American Heritage® Dictionary of the English Language, Fourth Edition
- n. The chief law enforcement officer for the courts in a U.S. county.
- n. An officer of a county or an administrative region in England, Northern Ireland, and Scotland, charged mainly with judicial duties.
Century Dictionary and Cyclopedia
- n. The chief civil officer charged with administering justice within a county, under direction of the courts, or of the crown or other executive head of the state, and usually having also some incidental judicial functions. In England, the chief officer of the crown in every county or shire, who does all the sovereign's business in the county, the crown by letters patent committing the custody of the county to him alone. Sheriffs are appointed by the crown upon presentation of the judges in a manner partly regulated by law and partly by custom (see
pricking); the citizens of London, however, have the right of electing the sheriffs for the city of London and the county of Middlesex. Those appointed are bound under a penalty to serve the office, except in specified cases of exemption or disability. As keeper of the queen's peace, the sheriff is the first man in the county, and superior in rank to any nobleman therein during his office, which he holds for a year. He is specially intrusted with the execution of the laws and the preservation of the peace, and for this purpose he has at his disposal the whole civil force of the county—in old legal phraseology, the posse comitatus. He has also some judicial functions. less extensive now than formerly. The most ordinary of his functions, which he always executes by a deputy called under-sheriff, consists in the execution of writs. The sheriff performs in person such duties only as are either purely honorary, such as attendance upon the judges on circuit, or of some dignity and public importance, such as the presiding over elections and the holding of county meetings, which he may call at any time.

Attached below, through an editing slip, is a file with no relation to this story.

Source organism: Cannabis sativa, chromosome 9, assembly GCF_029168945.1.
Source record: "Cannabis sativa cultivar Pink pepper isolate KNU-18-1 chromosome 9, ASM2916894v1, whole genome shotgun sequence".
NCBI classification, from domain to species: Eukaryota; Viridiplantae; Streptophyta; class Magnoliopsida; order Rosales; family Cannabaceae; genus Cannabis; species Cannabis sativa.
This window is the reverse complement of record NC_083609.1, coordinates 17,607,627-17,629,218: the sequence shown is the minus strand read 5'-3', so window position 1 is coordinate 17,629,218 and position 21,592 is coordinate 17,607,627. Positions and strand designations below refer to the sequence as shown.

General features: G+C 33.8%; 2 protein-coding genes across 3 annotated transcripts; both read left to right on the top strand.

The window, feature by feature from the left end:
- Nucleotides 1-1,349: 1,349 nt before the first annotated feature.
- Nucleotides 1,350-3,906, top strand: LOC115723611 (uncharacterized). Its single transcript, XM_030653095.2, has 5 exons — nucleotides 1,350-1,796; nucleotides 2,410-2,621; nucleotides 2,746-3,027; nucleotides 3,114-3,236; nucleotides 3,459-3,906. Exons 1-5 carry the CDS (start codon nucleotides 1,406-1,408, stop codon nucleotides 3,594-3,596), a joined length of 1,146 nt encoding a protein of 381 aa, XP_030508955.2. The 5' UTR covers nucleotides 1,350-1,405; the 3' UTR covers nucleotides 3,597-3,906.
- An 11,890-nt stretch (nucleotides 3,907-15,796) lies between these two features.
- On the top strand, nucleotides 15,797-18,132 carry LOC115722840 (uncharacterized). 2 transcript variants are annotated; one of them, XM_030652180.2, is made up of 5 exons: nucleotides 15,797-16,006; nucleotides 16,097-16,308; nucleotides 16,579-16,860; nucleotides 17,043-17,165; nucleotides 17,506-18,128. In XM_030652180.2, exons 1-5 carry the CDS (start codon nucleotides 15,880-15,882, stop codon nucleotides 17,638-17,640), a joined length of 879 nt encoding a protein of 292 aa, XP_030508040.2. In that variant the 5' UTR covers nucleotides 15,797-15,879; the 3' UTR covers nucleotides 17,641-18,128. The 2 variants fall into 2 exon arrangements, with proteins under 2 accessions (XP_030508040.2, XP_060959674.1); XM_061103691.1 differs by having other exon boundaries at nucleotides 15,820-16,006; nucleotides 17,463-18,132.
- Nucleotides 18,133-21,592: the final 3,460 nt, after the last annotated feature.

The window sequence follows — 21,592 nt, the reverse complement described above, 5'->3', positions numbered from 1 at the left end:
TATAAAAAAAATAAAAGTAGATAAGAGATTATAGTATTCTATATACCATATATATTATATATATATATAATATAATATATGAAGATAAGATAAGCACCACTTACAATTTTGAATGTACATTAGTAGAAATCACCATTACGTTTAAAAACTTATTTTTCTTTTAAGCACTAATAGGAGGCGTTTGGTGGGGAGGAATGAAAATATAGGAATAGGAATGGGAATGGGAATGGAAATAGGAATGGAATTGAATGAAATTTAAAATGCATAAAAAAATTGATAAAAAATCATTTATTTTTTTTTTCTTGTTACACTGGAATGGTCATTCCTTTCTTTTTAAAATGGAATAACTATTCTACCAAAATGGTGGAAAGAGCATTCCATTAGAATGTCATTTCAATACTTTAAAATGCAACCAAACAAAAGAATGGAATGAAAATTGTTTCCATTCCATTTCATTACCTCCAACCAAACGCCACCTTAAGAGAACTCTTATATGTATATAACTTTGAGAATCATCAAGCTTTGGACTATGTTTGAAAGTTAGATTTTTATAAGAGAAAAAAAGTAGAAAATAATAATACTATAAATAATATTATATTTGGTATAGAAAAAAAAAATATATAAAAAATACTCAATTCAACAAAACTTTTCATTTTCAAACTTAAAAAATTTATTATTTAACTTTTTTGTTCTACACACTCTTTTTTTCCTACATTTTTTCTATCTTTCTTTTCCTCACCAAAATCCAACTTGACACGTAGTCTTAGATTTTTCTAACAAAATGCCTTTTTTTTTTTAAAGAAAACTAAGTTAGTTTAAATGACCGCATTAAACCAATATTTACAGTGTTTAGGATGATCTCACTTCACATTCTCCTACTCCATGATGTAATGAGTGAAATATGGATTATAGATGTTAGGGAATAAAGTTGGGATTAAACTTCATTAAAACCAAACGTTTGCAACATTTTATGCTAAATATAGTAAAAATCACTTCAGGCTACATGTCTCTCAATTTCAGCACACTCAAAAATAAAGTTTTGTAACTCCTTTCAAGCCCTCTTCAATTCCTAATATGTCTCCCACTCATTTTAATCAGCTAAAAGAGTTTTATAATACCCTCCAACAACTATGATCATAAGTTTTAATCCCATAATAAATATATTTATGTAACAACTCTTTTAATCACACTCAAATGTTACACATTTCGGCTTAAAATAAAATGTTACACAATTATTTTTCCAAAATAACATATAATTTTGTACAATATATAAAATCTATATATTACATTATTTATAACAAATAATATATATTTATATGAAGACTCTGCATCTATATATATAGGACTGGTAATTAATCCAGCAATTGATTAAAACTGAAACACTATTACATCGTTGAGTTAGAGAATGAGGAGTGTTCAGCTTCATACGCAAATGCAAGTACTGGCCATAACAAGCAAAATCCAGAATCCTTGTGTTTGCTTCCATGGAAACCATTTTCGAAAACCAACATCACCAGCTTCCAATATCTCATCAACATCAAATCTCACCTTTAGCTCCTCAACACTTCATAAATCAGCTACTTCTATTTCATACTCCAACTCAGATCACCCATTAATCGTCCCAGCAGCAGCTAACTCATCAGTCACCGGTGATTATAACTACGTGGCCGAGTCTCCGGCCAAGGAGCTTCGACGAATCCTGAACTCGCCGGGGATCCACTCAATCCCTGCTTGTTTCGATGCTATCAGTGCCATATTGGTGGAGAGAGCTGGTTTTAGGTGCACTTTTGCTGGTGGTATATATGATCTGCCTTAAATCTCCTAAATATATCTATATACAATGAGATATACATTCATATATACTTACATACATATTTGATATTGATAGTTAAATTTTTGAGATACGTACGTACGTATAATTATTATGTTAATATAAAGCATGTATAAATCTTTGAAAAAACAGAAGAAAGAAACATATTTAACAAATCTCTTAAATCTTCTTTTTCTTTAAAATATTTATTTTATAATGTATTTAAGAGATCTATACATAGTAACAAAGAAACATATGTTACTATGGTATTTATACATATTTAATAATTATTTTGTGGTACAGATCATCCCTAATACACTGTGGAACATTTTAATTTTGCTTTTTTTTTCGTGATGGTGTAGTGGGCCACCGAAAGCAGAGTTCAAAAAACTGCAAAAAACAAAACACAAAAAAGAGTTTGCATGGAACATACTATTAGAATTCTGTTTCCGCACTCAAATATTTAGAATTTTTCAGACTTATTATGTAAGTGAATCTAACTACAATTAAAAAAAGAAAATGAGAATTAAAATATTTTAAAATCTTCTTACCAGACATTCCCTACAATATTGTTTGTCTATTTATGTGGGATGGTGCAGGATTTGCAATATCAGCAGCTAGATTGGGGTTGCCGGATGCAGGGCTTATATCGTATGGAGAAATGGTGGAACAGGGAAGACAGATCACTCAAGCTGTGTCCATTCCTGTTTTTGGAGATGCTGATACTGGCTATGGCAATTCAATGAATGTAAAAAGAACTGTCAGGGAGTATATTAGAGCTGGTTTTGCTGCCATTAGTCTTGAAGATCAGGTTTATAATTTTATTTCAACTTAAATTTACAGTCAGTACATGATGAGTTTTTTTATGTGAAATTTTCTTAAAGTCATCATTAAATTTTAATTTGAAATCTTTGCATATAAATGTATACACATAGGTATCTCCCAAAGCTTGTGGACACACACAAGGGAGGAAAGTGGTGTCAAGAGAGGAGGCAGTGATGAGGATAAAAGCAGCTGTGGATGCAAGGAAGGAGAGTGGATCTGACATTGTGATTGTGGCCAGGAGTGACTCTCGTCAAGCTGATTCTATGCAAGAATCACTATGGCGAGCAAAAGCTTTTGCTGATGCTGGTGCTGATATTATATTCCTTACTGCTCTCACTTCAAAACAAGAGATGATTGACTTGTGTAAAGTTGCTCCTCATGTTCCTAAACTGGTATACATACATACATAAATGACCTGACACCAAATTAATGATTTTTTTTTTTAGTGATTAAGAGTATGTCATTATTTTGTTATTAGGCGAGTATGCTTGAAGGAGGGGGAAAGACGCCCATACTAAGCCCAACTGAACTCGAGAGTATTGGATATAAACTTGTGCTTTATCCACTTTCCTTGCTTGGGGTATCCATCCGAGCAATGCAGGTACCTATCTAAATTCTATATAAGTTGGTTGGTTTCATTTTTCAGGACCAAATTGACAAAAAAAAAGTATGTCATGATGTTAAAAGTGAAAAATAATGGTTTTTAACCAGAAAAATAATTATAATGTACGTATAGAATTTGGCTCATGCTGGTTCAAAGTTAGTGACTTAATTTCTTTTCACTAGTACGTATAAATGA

- n. In Scotland, the chief local judge of a county. There are two grades of sheriffs, the chief or superior sheriffs and the sheriffs-substitute (besides the lord lieutenant of the county, who has the honorary title of sheriff-principal), both being appointed by the crown. The chief sheriff, usually called simply the sheriff, may have more than one substitute under him, and the discharge of the greater part of the duties of the office now practically rests with the sheriffs-substitute, the sheriff being (except in one or two cases) a practising advocate in Edinburgh, while the sheriff-substitute is prohibited from taking other employment, and must reside within his county. The civil jurisdiction of the sheriff extends to all personal actions on contract, bond, or obligation without limit, actions for rent, possessory actions, etc., in which cases there is an appeal from the decision of the sheriff-substitute to the sheriff, and from him to the Court of Session. He has also a summary jurisdiction in small-debt cases where the value is not more than £12. In criminal cases the sheriff has jurisdiction in all offenses the punishment for which is not more than two years' imprisonment. He has also jurisdiction in bankruptcy cases to any amount.